And I work with cards — little index cards. Again, that’s a Lucas trick, but it worked really well for David and me on Wild at Heart. It was so big and we did an awful lot of restructuring of it. So we could quickly move cards around so, David uses that system and my entire room was full of cards. It started at one end of the room and moved all the way down the wall, down the side wall and the back wall. He’s shooting out of order and of course, you’re cutting out of order. and you develop a system.
So I cut silent. I rarely cut with music, I wait till my scene is cut and then I’ll add music.
David loves every single step of filmmaking. Every single one. Sound design is a big one. I did add SFX in the beginning, knowing we were on such a tight schedule and I would put certain SFX in, very sparse, just the things that needed something… an accent. Because with David’s material, it doesn’t need much. It’s so inherently interesting. Sound simply amplifies, and you can’t say that about too many people’s work. So sound design was always left more to David and I cut certain scenes in the beginning. He’d say, don’t put a single thing in — maybe some air — the sound of wind through trees, but nothing signature.
When he was done shooting, he sat down for a week to watch what we’d edited — and I muted my sound channels, but he said to turn them back on. So all I put in it was the barest sound work, just enough so it had some life.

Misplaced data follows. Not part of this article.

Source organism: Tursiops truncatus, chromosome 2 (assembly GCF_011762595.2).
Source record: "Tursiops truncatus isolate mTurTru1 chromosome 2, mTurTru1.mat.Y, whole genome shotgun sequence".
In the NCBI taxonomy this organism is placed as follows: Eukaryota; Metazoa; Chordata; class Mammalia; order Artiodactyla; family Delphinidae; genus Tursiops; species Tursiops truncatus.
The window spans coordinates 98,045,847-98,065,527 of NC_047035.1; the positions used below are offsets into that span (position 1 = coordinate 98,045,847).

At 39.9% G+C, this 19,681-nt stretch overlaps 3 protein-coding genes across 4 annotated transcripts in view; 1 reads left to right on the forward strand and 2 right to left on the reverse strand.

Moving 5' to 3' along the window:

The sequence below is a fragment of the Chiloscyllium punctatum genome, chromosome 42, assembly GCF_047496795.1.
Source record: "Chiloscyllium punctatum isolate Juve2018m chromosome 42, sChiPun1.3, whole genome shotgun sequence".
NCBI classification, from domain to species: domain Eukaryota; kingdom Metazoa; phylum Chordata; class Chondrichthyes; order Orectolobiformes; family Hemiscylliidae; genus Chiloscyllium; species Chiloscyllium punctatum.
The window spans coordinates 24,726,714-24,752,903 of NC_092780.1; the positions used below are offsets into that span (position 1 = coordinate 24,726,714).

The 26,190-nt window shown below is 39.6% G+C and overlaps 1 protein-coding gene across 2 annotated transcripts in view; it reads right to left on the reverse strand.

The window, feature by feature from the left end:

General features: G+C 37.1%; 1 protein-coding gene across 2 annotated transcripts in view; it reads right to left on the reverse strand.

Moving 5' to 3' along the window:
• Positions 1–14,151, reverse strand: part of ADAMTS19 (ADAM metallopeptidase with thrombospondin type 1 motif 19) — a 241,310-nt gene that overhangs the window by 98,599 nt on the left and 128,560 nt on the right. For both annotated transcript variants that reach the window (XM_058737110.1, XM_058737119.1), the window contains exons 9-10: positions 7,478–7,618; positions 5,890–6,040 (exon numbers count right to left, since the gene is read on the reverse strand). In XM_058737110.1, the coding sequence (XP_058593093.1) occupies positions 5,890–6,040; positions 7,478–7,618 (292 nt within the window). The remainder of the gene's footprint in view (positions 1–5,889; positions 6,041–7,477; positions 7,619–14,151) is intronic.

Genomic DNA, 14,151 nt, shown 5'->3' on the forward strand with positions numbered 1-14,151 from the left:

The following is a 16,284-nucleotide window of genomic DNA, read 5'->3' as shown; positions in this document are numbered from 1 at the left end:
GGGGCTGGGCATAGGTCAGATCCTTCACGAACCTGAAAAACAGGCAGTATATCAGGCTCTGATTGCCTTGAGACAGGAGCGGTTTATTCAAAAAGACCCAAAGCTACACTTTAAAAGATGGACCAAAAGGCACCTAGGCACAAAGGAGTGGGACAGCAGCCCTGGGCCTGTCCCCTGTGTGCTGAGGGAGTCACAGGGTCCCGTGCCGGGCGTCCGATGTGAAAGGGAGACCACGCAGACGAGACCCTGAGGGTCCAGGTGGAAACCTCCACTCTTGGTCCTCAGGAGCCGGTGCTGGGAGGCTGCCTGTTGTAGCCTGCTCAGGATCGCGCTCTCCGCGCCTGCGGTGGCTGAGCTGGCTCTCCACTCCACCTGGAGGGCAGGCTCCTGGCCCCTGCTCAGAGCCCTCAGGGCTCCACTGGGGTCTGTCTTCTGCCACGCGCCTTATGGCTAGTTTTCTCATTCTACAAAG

I learned an important lesson from David on Wild at Heart – the deadline for that project was so tight, It was 12 ten minute reels. David was doing the mix up at Skywalker and eventually he caught up to me I was still cutting the end of the movie — reel 12, and we even broke reel 12 in half and I gave him the first five minutes of reel 12 while I worked on the last 5 minutes. That’s how tight that schedule was. When he finished mixing reel one of Wild at Heart, he called me in and we did a playback and I was thinking “Wow, this is really something.” By the time we got to reel 4, I understood what he was doing. He’s painting with sound. You can’t interrupt that. You can’t say, “You need a little more blue over here.” You let it go, because at that point it’s got its own life. I never would have approached the sound design for Wild at Heart that way, but what David was doing was so unusual. it’s so great that you just automatically stand back and support it as best you can.